On Growth

When Partner Growth Stalls, Deeper Problems Are at Work

IT services executives need to take a hard look at their businesses right now to make certain they are fully in sync with -- and preferably ahead of -- the market.

A month or so ago I read an online article in Forbes magazine about the deadly outcome of stalled growth. It was written by Adam Hartung, and while the focus of the article was on McDonald's and its problems at the time, I quickly noticed how applicable the problem of stalled growth is for small to midsize IT services firms.

According to data provided by Hartung, "A growth stall occurs when a company has two consecutive quarters of declining sales or earnings, or two consecutive quarters of lower sales or earnings than the previous years." He goes on to state, "When this happens the future becomes fairly easy to predict."

Specifically, "When companies hit a growth stall, 93 percent of the time they're unable to maintain even a 2 percent growth rate. Fifty-five percent fall into a consistent decline of more than 2 percent. One in five drop into a negative 6 percent per year revenue slide. Sixty-nine percent of Growth Stalled companies will lose at least half their market capitalization in just a few years. Ninety-five percent will lose more than 25 percent of their market value. So it is a long-term concern when any company hits a growth stall."

Hartung proclaims, "Growth Stalls are a great forecasting tool because they indicate when a company has become 'out of step' with its marketplace. While management, and in fact many analysts, will claim that this performance deficit is a short-term aberration which will be repaired in coming months, historical evidence -- and a plethora of case stories -- tell us that in fact by the time a Growth Stall shows itself the situation is far more dire than management would like investors to believe. Something fundamental has happened in the marketplace, and company leadership is busy trying to defend its historical business in the face of a major change that is pulling customers toward substitute solutions. Frequently this defend-and-extend approach exacerbates the problems as retrenchment efforts further hurt revenue."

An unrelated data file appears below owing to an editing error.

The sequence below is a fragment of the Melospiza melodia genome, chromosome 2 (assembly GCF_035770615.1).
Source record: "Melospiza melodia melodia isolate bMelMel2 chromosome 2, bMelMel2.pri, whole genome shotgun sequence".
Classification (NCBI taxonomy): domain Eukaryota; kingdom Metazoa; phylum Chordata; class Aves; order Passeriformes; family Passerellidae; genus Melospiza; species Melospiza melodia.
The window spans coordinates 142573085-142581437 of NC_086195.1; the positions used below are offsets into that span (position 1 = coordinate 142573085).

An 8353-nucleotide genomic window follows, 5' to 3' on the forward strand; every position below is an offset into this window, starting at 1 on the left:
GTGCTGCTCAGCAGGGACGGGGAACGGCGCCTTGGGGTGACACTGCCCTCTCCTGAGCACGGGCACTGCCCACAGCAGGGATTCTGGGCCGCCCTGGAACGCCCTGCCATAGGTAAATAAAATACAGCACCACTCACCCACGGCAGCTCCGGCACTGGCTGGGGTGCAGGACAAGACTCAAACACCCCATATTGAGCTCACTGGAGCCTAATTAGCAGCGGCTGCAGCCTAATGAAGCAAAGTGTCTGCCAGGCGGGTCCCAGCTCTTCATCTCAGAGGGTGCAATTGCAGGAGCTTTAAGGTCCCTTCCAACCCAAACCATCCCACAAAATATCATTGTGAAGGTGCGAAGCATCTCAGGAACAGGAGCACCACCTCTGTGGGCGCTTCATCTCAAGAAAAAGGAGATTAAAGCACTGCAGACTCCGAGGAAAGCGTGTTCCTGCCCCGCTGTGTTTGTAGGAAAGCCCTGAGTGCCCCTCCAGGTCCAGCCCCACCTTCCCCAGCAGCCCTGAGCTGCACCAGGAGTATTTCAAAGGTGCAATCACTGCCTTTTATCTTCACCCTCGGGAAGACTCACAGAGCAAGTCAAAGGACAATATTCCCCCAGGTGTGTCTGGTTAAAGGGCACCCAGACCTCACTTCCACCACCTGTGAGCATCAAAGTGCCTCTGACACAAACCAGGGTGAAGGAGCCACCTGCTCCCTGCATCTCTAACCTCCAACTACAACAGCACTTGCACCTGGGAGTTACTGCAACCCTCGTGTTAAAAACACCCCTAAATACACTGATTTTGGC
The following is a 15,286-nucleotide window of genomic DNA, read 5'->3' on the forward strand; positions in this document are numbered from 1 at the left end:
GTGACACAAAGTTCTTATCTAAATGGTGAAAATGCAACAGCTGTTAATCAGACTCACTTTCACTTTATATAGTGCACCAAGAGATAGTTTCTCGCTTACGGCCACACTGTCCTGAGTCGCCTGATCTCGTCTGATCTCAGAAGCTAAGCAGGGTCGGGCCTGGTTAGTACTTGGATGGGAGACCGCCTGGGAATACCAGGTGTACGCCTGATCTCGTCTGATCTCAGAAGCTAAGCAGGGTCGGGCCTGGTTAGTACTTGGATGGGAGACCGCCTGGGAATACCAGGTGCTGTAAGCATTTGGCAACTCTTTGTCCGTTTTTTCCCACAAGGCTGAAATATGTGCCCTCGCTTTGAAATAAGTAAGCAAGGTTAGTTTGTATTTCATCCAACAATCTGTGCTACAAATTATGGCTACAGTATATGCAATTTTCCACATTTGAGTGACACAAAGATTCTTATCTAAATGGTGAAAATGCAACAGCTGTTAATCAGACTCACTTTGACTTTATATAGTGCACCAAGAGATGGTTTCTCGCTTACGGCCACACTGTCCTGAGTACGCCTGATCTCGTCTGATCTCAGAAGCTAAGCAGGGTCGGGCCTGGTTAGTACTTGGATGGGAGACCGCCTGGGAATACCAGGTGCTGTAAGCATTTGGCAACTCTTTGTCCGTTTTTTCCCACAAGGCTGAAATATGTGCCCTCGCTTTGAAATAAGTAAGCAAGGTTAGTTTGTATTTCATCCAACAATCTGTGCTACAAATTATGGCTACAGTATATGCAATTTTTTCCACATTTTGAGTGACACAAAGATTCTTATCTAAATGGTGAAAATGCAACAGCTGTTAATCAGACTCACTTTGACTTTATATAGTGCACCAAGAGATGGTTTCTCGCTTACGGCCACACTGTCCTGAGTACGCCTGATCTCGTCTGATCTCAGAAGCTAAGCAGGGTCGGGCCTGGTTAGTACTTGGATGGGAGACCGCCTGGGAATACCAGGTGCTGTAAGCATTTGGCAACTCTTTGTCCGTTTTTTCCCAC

I think the operative sentence in his analysis is: "Growth Stalls are a great forecasting tool because they indicate when a company has become 'out of step' with its marketplace." The reason this statement jumps out to me is because the IT services market is going through so many transformational changes, it's not hard to imagine how quickly companies can fall out of step with these business-altering changes, and find themselves in a stalled growth mode.

In two previous columns this year -- "9 Signs You're a 'Partner of the Past'" and "10 Steps to Becoming a 'Partner of the Future'" -- I've written just what IT services companies have to do to keep abreast of these transformative marketplace changes, avoid becoming out of step with the market and, with it, avoid the specter of stalled growth.

The foundation for these two columns comes from an IDC report published in November 2015 titled, "Partner of the Future: 10 Transformations IT Solution Providers Must Make." This report hits the dilemma of being "out of step" squarely on the head, and is a valuable prescription for either getting out of a stalled growth rut, or preventing one in the first place. The article states, "The fact is, maintaining the status quo will be a failing strategy for IT solution providers. These business partners of some of the world's top IT vendors are going to have to make multiple changes, and soon.

"The hard part is that the market conditions that are forcing all of these transformations are happening all at once. This is a very interesting time to be an IT solution provider."

IT services executives need to take a hard look at their businesses right now to make certain they are fully in sync with -- and preferably ahead of -- the market. Having a growth strategy in place that puts you in the best position to take advantage of these changes is a surefire way to avoid the deadly outcome of stalled growth.

More Columns by Mike Harvath:

About the Author

Mike Harvath has spent his entire 30-year career advising partner companies on implementing winning growth strategies and facilitating mergers and acquisitions. As president and CEO of Revenue Rocket, he and his team have advised over 500 partner companies on reaching their growth goals.


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